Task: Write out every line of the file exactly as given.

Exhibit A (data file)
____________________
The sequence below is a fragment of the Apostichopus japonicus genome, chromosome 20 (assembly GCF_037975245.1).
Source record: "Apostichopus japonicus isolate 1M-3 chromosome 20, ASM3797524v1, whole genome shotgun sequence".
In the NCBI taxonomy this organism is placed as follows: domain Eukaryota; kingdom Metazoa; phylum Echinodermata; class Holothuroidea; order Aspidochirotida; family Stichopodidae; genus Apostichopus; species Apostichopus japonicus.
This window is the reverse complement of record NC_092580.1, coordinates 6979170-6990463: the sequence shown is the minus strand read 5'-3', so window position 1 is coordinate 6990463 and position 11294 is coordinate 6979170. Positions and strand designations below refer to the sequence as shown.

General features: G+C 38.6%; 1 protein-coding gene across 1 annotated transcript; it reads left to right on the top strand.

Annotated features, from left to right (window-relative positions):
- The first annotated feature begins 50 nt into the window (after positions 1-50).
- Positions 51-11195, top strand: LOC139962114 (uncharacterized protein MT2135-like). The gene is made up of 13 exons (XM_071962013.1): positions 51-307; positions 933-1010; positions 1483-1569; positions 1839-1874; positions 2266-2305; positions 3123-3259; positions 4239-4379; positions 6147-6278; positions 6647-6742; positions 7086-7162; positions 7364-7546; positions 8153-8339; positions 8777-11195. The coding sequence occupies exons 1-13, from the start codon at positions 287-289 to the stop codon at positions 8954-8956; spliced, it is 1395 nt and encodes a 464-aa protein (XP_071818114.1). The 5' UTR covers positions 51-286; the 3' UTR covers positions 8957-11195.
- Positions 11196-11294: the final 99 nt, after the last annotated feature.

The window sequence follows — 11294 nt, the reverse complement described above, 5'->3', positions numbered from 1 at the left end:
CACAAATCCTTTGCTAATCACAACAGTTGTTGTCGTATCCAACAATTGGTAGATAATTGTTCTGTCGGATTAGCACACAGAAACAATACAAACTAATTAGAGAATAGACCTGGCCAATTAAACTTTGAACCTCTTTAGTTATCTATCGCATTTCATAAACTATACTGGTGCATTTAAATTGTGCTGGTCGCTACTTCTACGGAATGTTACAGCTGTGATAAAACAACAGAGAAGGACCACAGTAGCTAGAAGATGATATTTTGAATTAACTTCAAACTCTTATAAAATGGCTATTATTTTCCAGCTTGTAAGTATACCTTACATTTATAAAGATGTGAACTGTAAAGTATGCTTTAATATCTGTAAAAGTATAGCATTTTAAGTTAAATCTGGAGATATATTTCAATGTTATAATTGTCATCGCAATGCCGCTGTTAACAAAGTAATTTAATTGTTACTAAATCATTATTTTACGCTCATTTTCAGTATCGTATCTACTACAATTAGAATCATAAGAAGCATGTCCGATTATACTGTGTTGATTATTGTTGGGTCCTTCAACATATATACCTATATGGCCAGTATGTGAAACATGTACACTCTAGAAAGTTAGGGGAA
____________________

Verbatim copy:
The sequence below is a fragment of the Apostichopus japonicus genome, chromosome 20 (assembly GCF_037975245.1).
Source record: "Apostichopus japonicus isolate 1M-3 chromosome 20, ASM3797524v1, whole genome shotgun sequence".
In the NCBI taxonomy this organism is placed as follows: domain Eukaryota; kingdom Metazoa; phylum Echinodermata; class Holothuroidea; order Aspidochirotida; family Stichopodidae; genus Apostichopus; species Apostichopus japonicus.
This window is the reverse complement of record NC_092580.1, coordinates 6979170-6990463: the sequence shown is the minus strand read 5'-3', so window position 1 is coordinate 6990463 and position 11294 is coordinate 6979170. Positions and strand designations below refer to the sequence as shown.

General features: G+C 38.6%; 1 protein-coding gene across 1 annotated transcript; it reads left to right on the top strand.

Annotated features, from left to right (window-relative positions):
- The first annotated feature begins 50 nt into the window (after positions 1-50).
- Positions 51-11195, top strand: LOC139962114 (uncharacterized protein MT2135-like). The gene is made up of 13 exons (XM_071962013.1): positions 51-307; positions 933-1010; positions 1483-1569; positions 1839-1874; positions 2266-2305; positions 3123-3259; positions 4239-4379; positions 6147-6278; positions 6647-6742; positions 7086-7162; positions 7364-7546; positions 8153-8339; positions 8777-11195. The coding sequence occupies exons 1-13, from the start codon at positions 287-289 to the stop codon at positions 8954-8956; spliced, it is 1395 nt and encodes a 464-aa protein (XP_071818114.1). The 5' UTR covers positions 51-286; the 3' UTR covers positions 8957-11195.
- Positions 11196-11294: the final 99 nt, after the last annotated feature.

The window sequence follows — 11294 nt, the reverse complement described above, 5'->3', positions numbered from 1 at the left end:
CACAAATCCTTTGCTAATCACAACAGTTGTTGTCGTATCCAACAATTGGTAGATAATTGTTCTGTCGGATTAGCACACAGAAACAATACAAACTAATTAGAGAATAGACCTGGCCAATTAAACTTTGAACCTCTTTAGTTATCTATCGCATTTCATAAACTATACTGGTGCATTTAAATTGTGCTGGTCGCTACTTCTACGGAATGTTACAGCTGTGATAAAACAACAGAGAAGGACCACAGTAGCTAGAAGATGATATTTTGAATTAACTTCAAACTCTTATAAAATGGCTATTATTTTCCAGCTTGTAAGTATACCTTACATTTATAAAGATGTGAACTGTAAAGTATGCTTTAATATCTGTAAAAGTATAGCATTTTAAGTTAAATCTGGAGATATATTTCAATGTTATAATTGTCATCGCAATGCCGCTGTTAACAAAGTAATTTAATTGTTACTAAATCATTATTTTACGCTCATTTTCAGTATCGTATCTACTACAATTAGAATCATAAGAAGCATGTCCGATTATACTGTGTTGATTATTGTTGGGTCCTTCAACATATATACCTATATGGCCAGTATGTGAAACATGTACACTCTAGAAAGTTAGGGGAA